Agile and DevOps, Cousins of Collaboration

Africa DevOps Day was hosted by Barclays in Johannesburg recently; I spoke about experimental agility at scale using the recent FNB CodeFest as an example.

DevOps seeks to drive increased levels of collaboration between developers and operations; much like the way Agile values “individuals and interactions over processes and tools”. In his talk, Thomas Enoch (Chef VP of Customer Success) spoke of human tribes and how crucial it is to bring people together, understand eachother’s unique perspectives and if you have to be different or identify with your tribe, then wear a silly hat. The whole day was focused on sharing stories and experiences of how DevOps and its principles (many of them similar to Agile) are changing the way we build and run IT. [paragraph 1 of 5]

The FNB CodeFest held last month in Johannesburg saw 250 developers converge in one location for a 6 day sprint to collaborate and accelerate solutions. Over 40 apps were built during a 24 hour coding marathon when teams from FNB, RMB, Wesbank and Ashburton shared IP, solved problems and pushed the boundaries of fintech (read more about banking and disruption here). Learning more about DevOps today I realised that bringing cross-functional IT teams together is one of the biggest drivers of better-built, better-run software; something all of us in the industry strive for. [2/5]

The FNB Codefest highlights video featured interviews, soundbytes and insights from the “factory floor” of the venue where business problems were being solved literally overnight. “I would love us to do this [codefest] on a daily basis … get all our techie teams together” said Lezanne Human (CEO: FNB Savings & Investments) when she experienced the collaboration between business and IT (her team actually won the event with the Kids Savings App). Such senior business sponsorship is crucial for Agile as well as DevOps to be successful and once the results are visible, the message is easily spread[3/5]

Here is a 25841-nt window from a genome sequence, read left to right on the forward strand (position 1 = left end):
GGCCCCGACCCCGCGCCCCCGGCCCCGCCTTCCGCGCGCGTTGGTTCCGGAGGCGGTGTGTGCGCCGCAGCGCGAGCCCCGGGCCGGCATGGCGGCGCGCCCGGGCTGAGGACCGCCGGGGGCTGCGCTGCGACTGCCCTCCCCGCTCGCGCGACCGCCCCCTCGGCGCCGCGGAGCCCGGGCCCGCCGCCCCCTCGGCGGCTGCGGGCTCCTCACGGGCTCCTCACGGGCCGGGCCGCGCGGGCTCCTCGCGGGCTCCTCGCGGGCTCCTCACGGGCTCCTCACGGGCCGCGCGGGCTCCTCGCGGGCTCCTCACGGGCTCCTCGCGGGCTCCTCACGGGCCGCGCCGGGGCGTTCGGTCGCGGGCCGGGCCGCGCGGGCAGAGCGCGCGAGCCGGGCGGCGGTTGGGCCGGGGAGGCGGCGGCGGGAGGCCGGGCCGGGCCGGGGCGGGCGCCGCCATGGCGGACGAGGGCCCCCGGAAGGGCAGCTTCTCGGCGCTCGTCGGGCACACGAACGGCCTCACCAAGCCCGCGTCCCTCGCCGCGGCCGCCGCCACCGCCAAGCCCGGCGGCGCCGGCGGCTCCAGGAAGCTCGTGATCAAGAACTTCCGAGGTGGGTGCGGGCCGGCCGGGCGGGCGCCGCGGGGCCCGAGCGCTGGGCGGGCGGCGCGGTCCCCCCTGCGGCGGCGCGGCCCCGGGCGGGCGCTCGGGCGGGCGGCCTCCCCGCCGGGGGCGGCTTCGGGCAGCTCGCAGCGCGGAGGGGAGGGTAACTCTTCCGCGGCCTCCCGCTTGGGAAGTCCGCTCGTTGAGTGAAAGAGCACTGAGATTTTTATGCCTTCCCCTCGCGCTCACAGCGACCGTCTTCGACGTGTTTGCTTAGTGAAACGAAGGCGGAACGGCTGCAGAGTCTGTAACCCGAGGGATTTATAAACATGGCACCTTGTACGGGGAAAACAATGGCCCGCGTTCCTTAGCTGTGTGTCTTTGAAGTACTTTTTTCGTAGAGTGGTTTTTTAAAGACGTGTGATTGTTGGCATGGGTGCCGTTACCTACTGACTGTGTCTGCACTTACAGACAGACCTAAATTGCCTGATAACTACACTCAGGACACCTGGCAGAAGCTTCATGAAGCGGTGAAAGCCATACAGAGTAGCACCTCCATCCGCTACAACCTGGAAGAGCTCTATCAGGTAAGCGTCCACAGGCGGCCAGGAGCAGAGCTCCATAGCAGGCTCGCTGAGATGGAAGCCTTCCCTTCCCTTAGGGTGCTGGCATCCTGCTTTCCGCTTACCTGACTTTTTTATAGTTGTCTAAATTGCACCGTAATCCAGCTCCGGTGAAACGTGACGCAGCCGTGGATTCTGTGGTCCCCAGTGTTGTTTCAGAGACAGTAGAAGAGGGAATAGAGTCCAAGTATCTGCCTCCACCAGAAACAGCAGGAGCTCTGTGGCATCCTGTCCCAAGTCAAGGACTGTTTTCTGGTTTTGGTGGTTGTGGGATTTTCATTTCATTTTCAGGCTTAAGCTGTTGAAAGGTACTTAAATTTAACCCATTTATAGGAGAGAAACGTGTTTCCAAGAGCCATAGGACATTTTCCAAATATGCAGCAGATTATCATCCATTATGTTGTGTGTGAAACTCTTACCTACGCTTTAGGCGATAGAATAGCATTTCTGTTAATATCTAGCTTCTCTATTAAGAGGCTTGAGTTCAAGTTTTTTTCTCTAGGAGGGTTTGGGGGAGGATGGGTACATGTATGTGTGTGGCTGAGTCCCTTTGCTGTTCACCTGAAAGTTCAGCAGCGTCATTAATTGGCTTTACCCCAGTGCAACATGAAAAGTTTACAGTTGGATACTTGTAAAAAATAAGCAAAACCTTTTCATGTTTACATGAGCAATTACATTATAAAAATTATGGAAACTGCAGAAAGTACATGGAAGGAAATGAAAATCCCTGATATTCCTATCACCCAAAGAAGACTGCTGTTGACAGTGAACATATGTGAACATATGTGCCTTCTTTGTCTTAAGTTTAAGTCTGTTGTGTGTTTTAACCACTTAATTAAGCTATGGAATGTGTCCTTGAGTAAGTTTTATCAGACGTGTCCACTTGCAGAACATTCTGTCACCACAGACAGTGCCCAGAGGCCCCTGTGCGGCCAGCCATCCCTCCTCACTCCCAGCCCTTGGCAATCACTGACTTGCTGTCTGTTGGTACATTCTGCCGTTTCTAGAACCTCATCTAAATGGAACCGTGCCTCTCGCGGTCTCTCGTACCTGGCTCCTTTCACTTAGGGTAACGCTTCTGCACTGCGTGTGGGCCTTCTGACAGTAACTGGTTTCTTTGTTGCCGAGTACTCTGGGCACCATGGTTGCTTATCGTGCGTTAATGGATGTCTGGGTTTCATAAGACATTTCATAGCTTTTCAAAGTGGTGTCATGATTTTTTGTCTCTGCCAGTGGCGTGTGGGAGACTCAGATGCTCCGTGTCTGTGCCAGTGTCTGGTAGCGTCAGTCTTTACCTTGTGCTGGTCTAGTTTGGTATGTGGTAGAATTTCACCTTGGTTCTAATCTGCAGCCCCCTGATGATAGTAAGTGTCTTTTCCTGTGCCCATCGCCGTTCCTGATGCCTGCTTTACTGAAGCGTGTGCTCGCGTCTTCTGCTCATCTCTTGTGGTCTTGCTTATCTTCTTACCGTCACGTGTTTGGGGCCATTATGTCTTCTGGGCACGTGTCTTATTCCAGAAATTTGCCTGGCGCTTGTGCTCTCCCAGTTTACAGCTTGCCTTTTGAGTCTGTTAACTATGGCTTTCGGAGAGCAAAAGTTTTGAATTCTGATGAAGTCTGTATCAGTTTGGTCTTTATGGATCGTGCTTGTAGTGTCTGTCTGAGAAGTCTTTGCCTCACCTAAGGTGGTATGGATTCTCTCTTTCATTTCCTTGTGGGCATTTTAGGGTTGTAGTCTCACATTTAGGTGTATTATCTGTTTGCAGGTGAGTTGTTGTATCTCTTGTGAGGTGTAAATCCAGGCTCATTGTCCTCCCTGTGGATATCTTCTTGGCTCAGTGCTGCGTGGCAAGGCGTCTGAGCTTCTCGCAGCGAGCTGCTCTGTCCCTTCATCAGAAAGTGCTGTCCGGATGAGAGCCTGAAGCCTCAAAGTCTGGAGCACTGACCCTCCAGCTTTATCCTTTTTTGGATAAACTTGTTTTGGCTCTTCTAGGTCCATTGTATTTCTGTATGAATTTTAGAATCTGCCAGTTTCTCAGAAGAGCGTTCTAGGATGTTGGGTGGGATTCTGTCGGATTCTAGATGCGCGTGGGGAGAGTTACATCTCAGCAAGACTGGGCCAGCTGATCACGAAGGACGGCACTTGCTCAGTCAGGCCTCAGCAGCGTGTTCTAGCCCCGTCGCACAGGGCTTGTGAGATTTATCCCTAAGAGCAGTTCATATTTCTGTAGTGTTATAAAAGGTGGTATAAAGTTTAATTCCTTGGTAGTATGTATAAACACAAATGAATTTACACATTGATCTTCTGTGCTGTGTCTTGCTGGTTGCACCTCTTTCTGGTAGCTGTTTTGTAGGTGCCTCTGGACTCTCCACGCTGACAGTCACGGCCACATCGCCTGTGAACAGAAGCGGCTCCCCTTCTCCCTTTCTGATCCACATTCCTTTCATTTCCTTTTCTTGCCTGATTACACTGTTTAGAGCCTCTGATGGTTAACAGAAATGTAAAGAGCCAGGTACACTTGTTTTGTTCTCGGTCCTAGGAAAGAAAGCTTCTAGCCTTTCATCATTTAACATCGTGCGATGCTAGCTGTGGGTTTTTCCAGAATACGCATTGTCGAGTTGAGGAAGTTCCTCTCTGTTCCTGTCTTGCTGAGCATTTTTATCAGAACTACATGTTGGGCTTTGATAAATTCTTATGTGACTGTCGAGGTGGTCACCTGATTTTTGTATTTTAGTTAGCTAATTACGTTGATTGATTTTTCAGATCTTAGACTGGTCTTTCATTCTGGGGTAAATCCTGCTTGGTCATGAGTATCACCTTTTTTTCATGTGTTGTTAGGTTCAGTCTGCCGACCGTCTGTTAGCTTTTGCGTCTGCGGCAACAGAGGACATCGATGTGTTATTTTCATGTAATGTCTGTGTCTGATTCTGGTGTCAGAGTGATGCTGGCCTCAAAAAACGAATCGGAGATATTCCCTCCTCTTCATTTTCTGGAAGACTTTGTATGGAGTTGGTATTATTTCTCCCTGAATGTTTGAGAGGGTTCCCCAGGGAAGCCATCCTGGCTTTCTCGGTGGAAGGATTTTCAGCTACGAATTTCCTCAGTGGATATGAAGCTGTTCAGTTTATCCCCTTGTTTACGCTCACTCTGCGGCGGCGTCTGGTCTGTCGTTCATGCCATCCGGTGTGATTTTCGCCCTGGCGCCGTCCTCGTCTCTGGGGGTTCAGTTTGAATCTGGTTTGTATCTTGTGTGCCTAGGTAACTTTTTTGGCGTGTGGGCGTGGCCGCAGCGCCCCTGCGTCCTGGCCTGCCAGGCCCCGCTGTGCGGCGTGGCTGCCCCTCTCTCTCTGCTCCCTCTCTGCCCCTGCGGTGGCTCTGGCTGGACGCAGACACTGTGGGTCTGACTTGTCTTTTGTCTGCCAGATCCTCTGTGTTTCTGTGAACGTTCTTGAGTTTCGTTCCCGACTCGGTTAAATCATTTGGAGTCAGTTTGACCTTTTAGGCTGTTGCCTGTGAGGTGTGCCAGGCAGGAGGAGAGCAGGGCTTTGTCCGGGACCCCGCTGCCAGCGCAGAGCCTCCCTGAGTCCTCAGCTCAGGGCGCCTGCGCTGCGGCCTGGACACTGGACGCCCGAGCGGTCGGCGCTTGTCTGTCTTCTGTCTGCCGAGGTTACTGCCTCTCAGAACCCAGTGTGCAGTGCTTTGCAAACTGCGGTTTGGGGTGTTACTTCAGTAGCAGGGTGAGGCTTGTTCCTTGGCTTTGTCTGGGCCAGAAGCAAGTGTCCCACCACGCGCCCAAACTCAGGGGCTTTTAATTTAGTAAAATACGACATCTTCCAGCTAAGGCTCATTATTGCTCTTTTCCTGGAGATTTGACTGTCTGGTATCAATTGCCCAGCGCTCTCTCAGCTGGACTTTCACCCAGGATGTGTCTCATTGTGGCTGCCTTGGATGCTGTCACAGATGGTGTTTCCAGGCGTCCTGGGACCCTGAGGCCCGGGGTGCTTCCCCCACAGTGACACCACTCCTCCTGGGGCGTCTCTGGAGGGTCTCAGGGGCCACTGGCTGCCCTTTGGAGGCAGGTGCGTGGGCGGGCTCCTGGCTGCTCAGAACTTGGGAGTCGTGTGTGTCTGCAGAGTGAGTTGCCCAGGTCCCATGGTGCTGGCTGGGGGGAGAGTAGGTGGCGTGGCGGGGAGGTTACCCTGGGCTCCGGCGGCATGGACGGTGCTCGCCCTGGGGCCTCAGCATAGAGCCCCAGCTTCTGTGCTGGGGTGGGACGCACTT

“Banks are dead … branch based infrastructure, hard to get things done … that model is dead”, FNB Chief Risk Officer Christoph Nieuwoudt emphatically claimed in his interview. Agile / DevOps is a new model of building and running IT which we need to drive stronger than ever as the urgency of disrupting old models intensifies. Experienced practitioners already know this and run their teams very successfully on these principles; the point is that showcasing it through event-driven innovation like a codefest brings your business stakeholders right inside the action and makes it powerfully real. [4/5]

“Totally different … taken the bureaucracy out … put business with IT”, observed Dimension Data’s Daniel Robus from inside the venue during our YouTube Livestream interview. We have to address the friction in large organisations and find fresh, faster, disruptive ways of doing things better to deliver great software for our businesses. I was thrilled to see people from Barclays, Standard Bank, FirstRand and other companies at today’s event grappling with this and showing the courage to move their organisations forward. [5/5]

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1 thought on “Agile and DevOps, Cousins of Collaboration”

  1. Nice article, bringing the teams closer is definitely important. However, I think a big problem is that DevOps seems to be such an ambigious word, with people interpreting it in so many different ways. It doesn’t seem to just be an extension of agile practices. In today’s fast-paced world, we require agility in all parts of the application lifecycle. Key factors to the success of DevOps will be replacing the old manual processes for tasks such as infrastructure provisioning, deployments and environment management; which are slowing down delivery. Developers can deliver as fast as they want, but if infrastructure tasks are taking long to complete, the overall delivery time hasn’t actually improved much.

    Automation is key, and until such time as all IT tasks have been automated, it will be impossible to deliver at the rate that the business requires, which is a driver for agile development in the first place. Automated testing and deployments also reduce the risk of introducing instability on existing software that constant rapid changes often introduce. Reliability and predictability of these processes allows for teams to release more frequently in a safer way.

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